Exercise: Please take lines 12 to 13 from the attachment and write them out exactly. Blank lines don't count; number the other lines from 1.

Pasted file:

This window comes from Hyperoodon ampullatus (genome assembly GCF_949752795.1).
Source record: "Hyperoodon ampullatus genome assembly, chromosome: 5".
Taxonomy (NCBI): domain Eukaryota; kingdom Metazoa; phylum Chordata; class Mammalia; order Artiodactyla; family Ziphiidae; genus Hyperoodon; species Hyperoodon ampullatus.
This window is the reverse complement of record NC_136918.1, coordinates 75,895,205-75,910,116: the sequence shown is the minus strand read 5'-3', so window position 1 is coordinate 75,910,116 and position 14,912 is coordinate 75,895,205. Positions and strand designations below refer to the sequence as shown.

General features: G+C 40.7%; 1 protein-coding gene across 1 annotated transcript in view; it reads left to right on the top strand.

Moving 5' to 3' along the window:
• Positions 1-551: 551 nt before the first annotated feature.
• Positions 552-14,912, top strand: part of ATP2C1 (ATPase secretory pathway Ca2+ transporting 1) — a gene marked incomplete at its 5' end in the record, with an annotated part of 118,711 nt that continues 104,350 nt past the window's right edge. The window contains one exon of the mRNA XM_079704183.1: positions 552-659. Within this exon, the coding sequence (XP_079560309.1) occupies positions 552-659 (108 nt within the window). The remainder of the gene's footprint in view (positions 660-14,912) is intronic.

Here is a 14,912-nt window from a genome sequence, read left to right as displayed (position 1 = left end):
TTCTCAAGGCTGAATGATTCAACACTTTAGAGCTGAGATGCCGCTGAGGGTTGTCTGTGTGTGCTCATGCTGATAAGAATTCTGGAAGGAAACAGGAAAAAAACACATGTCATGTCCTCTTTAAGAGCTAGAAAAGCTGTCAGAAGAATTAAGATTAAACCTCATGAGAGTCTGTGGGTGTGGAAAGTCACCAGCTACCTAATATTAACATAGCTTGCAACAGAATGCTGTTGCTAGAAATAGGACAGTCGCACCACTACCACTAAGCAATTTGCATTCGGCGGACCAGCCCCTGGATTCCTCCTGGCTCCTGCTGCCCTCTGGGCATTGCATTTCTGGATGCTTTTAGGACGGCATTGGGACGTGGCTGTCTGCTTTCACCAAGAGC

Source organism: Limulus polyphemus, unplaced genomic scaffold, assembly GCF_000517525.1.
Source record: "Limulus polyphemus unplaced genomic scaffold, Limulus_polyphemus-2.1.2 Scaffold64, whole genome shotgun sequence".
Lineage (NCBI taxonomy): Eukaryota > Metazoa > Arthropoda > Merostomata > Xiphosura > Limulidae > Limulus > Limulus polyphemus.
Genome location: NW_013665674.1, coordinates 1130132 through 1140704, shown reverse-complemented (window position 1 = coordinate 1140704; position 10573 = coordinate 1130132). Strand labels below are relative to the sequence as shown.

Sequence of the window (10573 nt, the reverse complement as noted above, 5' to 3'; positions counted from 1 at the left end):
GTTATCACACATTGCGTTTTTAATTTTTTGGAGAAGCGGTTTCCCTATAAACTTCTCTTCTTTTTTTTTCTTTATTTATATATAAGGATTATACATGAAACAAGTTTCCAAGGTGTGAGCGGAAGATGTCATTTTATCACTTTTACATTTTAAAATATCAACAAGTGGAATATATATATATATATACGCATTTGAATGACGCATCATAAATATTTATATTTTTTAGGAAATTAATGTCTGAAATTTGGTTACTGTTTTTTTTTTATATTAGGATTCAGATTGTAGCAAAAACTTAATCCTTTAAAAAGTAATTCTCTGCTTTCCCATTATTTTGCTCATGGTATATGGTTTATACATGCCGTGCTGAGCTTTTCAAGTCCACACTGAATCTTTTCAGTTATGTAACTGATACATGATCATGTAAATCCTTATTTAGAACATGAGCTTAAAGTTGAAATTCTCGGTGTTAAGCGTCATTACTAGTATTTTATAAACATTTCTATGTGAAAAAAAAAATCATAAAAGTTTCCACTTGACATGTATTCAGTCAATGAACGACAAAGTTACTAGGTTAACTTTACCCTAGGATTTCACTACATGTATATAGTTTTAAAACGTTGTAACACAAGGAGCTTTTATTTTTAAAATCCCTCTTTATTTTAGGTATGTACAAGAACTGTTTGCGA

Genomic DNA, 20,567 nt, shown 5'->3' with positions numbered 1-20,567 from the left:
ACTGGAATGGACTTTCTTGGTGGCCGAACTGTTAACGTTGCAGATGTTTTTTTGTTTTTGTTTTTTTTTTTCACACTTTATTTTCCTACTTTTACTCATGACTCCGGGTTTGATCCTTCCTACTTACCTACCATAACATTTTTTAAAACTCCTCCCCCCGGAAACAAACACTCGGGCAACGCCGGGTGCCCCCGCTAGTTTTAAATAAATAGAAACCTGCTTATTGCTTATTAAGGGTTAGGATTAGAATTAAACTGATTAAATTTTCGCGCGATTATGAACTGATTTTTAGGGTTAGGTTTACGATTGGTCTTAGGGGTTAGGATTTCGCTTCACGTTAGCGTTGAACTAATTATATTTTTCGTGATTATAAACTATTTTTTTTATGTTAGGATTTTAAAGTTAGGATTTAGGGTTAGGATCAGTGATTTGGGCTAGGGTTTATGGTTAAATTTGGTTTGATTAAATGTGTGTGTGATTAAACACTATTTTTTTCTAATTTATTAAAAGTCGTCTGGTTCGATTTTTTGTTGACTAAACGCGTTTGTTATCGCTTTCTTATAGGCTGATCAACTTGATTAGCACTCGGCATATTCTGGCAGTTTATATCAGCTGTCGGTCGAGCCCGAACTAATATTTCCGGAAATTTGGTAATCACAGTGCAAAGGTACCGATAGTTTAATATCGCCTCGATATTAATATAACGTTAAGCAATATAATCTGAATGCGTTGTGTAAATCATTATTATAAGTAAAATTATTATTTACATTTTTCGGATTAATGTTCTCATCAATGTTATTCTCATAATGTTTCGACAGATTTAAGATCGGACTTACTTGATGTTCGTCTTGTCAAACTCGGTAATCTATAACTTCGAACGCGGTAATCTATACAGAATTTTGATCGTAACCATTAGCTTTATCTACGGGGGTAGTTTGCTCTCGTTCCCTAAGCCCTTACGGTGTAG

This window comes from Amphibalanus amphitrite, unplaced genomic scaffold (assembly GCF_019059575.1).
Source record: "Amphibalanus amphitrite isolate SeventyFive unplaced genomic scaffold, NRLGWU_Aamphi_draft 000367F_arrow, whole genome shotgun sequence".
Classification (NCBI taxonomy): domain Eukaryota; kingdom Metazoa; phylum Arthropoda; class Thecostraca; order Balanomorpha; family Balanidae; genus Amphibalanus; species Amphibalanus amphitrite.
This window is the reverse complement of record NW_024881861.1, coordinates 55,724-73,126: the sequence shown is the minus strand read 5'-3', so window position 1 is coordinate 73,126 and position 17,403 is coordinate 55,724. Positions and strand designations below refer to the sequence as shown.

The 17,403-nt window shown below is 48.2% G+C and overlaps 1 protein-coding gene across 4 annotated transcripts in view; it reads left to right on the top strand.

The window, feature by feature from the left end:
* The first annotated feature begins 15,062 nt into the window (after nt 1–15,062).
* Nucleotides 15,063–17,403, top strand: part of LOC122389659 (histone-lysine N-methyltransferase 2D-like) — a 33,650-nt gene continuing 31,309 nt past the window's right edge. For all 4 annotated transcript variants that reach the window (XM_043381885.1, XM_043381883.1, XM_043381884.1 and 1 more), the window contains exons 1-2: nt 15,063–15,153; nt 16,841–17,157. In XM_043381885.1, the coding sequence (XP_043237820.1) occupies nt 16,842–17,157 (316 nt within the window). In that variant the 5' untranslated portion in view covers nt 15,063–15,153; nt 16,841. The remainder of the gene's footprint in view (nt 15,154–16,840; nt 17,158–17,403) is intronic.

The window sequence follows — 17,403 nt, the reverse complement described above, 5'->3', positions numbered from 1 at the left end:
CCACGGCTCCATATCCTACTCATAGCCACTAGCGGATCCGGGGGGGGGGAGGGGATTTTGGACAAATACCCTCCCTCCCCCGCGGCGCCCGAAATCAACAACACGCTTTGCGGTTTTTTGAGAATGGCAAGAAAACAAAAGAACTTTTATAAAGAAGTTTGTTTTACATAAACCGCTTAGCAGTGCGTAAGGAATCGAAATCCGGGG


Source record: "Limulus polyphemus unplaced genomic scaffold, Limulus_polyphemus-2.1.2 Scaffold64, whole genome shotgun sequence".
Lineage (NCBI taxonomy): Eukaryota > Metazoa > Arthropoda > Merostomata > Xiphosura > Limulidae > Limulus > Limulus polyphemus.